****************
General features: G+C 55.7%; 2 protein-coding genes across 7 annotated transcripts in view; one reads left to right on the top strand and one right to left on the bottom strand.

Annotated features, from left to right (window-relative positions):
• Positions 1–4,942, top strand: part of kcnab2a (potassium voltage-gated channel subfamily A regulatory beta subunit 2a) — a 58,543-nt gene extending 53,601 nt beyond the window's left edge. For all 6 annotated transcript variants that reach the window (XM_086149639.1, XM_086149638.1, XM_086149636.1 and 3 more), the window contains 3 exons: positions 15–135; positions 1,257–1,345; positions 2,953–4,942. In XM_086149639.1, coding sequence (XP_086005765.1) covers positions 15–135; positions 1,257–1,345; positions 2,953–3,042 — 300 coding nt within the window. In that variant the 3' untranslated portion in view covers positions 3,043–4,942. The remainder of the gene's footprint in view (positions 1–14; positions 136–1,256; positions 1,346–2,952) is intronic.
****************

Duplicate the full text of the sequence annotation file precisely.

General features: G+C 55.7%; 2 protein-coding genes across 7 annotated transcripts in view; one reads left to right on the top strand and one right to left on the bottom strand.

Annotated features, from left to right (window-relative positions):
• Positions 1–4,942, top strand: part of kcnab2a (potassium voltage-gated channel subfamily A regulatory beta subunit 2a) — a 58,543-nt gene extending 53,601 nt beyond the window's left edge. For all 6 annotated transcript variants that reach the window (XM_086149639.1, XM_086149638.1, XM_086149636.1 and 3 more), the window contains 3 exons: positions 15–135; positions 1,257–1,345; positions 2,953–4,942. In XM_086149639.1, coding sequence (XP_086005765.1) covers positions 15–135; positions 1,257–1,345; positions 2,953–3,042 — 300 coding nt within the window. In that variant the 3' untranslated portion in view covers positions 3,043–4,942. The remainder of the gene's footprint in view (positions 1–14; positions 136–1,256; positions 1,346–2,952) is intronic.